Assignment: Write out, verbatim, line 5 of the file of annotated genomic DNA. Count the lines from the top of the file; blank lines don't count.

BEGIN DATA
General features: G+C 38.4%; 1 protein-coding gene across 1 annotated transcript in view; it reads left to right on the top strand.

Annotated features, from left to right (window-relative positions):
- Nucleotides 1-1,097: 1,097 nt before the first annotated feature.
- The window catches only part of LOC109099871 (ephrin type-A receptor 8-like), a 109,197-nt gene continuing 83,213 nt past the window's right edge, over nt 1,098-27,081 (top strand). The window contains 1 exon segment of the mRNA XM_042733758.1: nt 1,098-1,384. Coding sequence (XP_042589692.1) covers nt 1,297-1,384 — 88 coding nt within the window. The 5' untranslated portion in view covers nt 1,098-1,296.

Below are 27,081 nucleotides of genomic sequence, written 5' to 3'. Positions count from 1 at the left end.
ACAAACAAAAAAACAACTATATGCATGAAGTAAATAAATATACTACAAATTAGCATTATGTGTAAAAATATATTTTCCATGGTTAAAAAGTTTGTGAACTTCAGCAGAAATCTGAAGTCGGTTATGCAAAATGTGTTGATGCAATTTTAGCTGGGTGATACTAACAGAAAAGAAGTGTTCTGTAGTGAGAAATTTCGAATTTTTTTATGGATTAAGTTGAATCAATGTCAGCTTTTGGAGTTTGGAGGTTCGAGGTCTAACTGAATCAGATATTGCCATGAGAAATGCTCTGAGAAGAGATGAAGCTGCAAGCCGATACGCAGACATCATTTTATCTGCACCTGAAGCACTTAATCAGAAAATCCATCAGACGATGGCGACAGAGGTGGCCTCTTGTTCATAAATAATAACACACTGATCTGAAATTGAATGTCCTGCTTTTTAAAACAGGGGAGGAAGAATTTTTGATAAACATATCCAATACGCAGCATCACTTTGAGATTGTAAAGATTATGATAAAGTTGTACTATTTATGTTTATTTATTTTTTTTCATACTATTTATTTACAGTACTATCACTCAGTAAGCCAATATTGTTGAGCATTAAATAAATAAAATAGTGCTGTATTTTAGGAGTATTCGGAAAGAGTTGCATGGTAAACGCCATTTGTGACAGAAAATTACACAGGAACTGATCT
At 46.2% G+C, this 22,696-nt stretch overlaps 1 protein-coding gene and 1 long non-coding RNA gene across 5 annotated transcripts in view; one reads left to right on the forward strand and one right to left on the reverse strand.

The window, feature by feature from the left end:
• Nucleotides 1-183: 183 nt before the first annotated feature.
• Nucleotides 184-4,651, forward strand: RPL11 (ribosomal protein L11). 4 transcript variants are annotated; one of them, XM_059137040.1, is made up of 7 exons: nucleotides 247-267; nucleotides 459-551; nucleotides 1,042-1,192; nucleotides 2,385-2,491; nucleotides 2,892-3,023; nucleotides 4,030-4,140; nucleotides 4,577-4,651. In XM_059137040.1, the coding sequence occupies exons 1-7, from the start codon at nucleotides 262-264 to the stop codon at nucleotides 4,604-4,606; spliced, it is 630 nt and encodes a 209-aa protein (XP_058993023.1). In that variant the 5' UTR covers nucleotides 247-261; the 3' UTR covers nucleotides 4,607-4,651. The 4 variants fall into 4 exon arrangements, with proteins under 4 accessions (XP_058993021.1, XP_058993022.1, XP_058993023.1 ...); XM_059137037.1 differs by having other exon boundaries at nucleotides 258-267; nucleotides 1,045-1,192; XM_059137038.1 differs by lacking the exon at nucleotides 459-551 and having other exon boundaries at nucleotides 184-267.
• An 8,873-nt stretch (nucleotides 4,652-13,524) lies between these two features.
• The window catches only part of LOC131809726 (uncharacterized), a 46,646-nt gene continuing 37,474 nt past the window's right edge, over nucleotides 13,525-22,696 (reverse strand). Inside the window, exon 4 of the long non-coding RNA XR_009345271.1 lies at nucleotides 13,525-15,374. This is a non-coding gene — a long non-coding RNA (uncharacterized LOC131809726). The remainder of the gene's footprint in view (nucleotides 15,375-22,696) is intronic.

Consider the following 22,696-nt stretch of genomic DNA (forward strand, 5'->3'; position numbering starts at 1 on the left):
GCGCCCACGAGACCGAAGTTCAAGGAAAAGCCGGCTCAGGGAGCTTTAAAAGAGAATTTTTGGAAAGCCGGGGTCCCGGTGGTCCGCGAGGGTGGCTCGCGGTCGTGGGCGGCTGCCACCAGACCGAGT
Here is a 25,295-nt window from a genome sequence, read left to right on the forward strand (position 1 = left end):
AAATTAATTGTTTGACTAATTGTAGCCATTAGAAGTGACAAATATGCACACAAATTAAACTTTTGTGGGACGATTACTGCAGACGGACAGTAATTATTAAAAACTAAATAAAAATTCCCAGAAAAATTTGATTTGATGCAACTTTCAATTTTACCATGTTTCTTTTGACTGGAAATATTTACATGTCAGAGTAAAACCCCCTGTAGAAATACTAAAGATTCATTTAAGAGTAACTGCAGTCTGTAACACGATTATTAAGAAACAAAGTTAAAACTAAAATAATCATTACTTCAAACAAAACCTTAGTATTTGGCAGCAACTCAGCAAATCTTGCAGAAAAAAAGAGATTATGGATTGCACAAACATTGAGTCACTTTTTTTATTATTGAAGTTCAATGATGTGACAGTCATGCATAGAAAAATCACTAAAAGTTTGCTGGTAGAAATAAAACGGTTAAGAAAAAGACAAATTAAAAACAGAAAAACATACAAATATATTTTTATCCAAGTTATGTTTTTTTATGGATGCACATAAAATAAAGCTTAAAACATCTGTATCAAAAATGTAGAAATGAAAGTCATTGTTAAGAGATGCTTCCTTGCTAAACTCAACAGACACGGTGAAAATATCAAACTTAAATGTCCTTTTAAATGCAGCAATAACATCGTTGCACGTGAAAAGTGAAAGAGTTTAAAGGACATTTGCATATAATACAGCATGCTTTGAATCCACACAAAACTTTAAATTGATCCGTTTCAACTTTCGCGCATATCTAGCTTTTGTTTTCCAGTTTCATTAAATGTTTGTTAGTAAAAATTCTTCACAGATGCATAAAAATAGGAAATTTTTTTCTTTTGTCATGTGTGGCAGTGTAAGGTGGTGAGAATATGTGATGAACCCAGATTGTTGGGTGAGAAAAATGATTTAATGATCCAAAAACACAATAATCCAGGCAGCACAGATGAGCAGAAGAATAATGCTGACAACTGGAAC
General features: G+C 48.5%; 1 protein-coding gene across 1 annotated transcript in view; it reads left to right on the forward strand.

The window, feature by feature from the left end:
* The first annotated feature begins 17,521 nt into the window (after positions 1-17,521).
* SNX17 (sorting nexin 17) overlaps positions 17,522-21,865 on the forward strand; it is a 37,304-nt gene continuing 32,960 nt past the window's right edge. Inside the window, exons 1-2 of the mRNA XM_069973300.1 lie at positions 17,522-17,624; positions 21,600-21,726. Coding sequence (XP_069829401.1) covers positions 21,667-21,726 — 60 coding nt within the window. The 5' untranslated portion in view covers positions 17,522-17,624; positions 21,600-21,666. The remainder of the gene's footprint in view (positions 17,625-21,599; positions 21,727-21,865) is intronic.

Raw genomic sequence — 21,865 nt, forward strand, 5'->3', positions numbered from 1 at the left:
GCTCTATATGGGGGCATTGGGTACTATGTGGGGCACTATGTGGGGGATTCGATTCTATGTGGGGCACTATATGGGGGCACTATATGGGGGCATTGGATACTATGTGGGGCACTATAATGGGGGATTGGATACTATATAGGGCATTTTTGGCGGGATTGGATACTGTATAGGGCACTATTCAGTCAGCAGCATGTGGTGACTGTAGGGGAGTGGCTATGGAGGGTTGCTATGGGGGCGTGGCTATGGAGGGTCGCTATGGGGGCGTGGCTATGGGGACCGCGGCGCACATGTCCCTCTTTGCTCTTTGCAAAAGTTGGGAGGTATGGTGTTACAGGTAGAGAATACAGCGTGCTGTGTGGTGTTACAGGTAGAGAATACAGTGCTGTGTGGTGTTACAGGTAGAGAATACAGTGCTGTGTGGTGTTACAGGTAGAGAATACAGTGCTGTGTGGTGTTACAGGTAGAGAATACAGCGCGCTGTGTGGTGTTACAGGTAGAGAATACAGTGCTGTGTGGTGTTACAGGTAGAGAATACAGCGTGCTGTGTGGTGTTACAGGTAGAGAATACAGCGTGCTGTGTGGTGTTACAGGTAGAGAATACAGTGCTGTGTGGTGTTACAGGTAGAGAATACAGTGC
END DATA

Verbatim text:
Below are 27,081 nucleotides of genomic sequence, written 5' to 3'. Positions count from 1 at the left end.